[Tutor] Encoding

Dave Angel davea at ieee.org
Wed Mar 3 22:23:25 CET 2010

(Don't top-post.  Put your response below whatever you're responding to, 
or at the bottom.)

Giorgio wrote:
> Ok.
> So, how do you encode .py files? UTF-8?
> 2010/3/3 Dave Angel <davea at ieee.org>
I personally use Komodo to edit my python source files, and tell it to 
use UTF8 encoding.  Then I add a encoding line as the second line of the 
file.  Many times I get lazy, because mostly my source doesn't contain 
non-ASCII characters.  But if I'm copying characters from an email or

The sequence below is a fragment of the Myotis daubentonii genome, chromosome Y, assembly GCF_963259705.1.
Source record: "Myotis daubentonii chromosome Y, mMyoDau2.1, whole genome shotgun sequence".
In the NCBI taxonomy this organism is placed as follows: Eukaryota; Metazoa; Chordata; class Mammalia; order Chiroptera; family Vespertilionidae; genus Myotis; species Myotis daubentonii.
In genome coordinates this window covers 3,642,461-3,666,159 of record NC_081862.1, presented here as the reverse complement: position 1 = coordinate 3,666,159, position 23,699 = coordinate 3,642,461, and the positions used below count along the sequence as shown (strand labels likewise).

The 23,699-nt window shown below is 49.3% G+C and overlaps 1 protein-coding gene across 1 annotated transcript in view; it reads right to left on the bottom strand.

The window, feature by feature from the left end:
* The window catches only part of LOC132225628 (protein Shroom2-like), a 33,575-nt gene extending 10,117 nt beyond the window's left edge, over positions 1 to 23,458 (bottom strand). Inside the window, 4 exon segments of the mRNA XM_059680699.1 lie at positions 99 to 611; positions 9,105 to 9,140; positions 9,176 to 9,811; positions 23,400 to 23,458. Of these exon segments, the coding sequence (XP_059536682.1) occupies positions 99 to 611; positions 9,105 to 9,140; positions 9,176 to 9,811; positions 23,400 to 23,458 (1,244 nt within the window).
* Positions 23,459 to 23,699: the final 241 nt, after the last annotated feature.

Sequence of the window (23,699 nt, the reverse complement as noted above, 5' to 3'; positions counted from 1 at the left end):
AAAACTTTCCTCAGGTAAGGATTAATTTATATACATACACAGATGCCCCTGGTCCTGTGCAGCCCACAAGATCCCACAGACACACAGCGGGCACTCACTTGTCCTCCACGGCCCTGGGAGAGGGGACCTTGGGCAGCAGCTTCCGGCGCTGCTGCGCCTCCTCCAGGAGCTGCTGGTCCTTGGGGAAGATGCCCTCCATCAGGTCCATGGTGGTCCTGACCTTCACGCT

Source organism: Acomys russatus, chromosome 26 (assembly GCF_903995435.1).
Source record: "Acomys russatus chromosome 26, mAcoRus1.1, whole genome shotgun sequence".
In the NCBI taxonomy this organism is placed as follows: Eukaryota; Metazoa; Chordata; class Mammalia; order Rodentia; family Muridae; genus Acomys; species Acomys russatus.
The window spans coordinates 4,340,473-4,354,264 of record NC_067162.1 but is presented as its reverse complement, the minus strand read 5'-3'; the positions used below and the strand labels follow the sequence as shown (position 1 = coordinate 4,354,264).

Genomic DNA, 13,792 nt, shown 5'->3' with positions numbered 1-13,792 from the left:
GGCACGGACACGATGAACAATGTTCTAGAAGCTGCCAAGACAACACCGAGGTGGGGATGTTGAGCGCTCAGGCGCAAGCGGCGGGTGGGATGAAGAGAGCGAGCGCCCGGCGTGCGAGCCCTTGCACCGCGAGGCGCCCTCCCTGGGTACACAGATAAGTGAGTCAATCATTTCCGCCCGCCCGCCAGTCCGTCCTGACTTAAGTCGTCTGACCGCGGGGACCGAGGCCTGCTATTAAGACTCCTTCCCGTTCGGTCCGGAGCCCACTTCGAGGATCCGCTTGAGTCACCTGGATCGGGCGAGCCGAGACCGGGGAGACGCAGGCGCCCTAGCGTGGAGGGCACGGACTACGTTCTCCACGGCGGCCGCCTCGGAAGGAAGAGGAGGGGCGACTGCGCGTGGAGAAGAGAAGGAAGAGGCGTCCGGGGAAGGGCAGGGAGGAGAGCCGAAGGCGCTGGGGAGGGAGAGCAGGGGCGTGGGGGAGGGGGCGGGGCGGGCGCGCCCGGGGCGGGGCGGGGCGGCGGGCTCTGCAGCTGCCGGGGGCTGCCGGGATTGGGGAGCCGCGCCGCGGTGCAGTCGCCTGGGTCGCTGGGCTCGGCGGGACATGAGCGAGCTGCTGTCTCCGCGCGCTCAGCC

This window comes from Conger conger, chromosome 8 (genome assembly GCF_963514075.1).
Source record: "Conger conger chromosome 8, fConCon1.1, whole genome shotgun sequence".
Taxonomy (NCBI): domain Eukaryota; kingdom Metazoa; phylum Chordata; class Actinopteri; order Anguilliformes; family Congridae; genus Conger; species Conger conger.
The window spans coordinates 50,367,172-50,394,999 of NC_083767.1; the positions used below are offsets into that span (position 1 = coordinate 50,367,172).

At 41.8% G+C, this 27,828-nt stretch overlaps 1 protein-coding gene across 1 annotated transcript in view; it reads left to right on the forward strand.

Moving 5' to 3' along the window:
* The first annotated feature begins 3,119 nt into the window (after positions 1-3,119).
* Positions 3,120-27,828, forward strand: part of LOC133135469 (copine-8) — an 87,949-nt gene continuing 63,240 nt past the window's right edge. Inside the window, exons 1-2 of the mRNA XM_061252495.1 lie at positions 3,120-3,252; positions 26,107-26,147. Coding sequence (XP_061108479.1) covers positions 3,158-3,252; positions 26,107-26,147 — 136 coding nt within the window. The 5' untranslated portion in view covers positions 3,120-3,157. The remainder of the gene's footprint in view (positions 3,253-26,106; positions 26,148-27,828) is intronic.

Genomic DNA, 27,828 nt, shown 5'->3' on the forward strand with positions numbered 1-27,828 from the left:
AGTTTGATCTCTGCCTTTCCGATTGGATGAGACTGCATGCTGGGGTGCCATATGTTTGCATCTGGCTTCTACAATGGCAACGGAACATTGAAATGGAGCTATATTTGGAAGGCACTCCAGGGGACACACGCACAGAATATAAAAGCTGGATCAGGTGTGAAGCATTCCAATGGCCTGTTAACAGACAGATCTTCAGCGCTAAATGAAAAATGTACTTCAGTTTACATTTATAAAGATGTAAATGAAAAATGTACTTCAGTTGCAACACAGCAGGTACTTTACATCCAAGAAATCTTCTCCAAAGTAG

other Unicode source, then I make sure both are set up.  The editor will 
actually warn me if I try to save a file as ASCII with any 8 bit 
characters in it.

Note:  unicode is 16 bit characters, at least in CPython 
implementation.  UTF-8 is an 8 bit encoding of that Unicode, where 
there's a direct algorithm to turn 16 or even 32 bit Unicode into 8 bit 
characters.  They are not the same, although some people use the terms 

Also note:  An 8 bit string  has no inherent meaning, until you decide 
how to decode it into Unicode.  Doing explicit decodes is much safer, 
rather than assuming some system defaults.  And if it happens to contain 
only 7 bit characters, it doesn't matter what encoding you specify when 
you decode it.  Which is why all of us have been so casual about this.

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